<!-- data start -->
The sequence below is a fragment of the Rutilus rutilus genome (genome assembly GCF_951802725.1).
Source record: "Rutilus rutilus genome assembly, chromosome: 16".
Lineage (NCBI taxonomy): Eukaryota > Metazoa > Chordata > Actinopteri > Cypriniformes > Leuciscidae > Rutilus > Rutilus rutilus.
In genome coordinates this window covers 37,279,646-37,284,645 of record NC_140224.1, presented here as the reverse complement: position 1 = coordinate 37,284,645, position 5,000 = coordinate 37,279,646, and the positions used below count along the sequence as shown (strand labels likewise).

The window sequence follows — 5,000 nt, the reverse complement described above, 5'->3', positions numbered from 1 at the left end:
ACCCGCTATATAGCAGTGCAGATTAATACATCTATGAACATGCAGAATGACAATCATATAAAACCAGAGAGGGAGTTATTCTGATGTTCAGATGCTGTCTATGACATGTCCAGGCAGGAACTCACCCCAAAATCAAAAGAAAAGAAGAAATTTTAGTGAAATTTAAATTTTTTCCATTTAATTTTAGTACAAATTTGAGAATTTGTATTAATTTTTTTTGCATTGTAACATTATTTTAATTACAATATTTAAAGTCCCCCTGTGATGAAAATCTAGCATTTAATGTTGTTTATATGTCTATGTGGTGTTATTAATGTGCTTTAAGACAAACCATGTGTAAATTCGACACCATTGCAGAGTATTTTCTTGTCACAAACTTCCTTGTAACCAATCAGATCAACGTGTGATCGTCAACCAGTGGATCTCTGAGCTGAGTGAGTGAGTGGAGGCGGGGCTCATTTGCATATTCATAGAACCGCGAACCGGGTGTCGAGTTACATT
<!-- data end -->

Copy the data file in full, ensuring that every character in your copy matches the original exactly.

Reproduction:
The sequence below is a fragment of the Rutilus rutilus genome (genome assembly GCF_951802725.1).
Source record: "Rutilus rutilus genome assembly, chromosome: 16".
Lineage (NCBI taxonomy): Eukaryota > Metazoa > Chordata > Actinopteri > Cypriniformes > Leuciscidae > Rutilus > Rutilus rutilus.
In genome coordinates this window covers 37,279,646-37,284,645 of record NC_140224.1, presented here as the reverse complement: position 1 = coordinate 37,284,645, position 5,000 = coordinate 37,279,646, and the positions used below count along the sequence as shown (strand labels likewise).

The window sequence follows — 5,000 nt, the reverse complement described above, 5'->3', positions numbered from 1 at the left end:
ACCCGCTATATAGCAGTGCAGATTAATACATCTATGAACATGCAGAATGACAATCATATAAAACCAGAGAGGGAGTTATTCTGATGTTCAGATGCTGTCTATGACATGTCCAGGCAGGAACTCACCCCAAAATCAAAAGAAAAGAAGAAATTTTAGTGAAATTTAAATTTTTTCCATTTAATTTTAGTACAAATTTGAGAATTTGTATTAATTTTTTTTGCATTGTAACATTATTTTAATTACAATATTTAAAGTCCCCCTGTGATGAAAATCTAGCATTTAATGTTGTTTATATGTCTATGTGGTGTTATTAATGTGCTTTAAGACAAACCATGTGTAAATTCGACACCATTGCAGAGTATTTTCTTGTCACAAACTTCCTTGTAACCAATCAGATCAACGTGTGATCGTCAACCAGTGGATCTCTGAGCTGAGTGAGTGAGTGGAGGCGGGGCTCATTTGCATATTCATAGAACCGCGAACCGGGTGTCGAGTTACATT